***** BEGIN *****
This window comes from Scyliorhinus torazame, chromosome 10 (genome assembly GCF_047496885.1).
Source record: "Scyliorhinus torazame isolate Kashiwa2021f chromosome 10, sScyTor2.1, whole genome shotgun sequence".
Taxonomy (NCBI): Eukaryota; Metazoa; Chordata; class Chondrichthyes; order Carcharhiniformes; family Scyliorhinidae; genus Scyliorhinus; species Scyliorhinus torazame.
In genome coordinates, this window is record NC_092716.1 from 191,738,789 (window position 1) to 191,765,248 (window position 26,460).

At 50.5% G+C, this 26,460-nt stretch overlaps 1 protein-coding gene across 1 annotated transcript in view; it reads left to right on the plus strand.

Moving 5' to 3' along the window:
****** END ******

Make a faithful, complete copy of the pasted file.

This window comes from Scyliorhinus torazame, chromosome 10 (genome assembly GCF_047496885.1).
Source record: "Scyliorhinus torazame isolate Kashiwa2021f chromosome 10, sScyTor2.1, whole genome shotgun sequence".
Taxonomy (NCBI): Eukaryota; Metazoa; Chordata; class Chondrichthyes; order Carcharhiniformes; family Scyliorhinidae; genus Scyliorhinus; species Scyliorhinus torazame.
In genome coordinates, this window is record NC_092716.1 from 191,738,789 (window position 1) to 191,765,248 (window position 26,460).

At 50.5% G+C, this 26,460-nt stretch overlaps 1 protein-coding gene across 1 annotated transcript in view; it reads left to right on the plus strand.

Moving 5' to 3' along the window: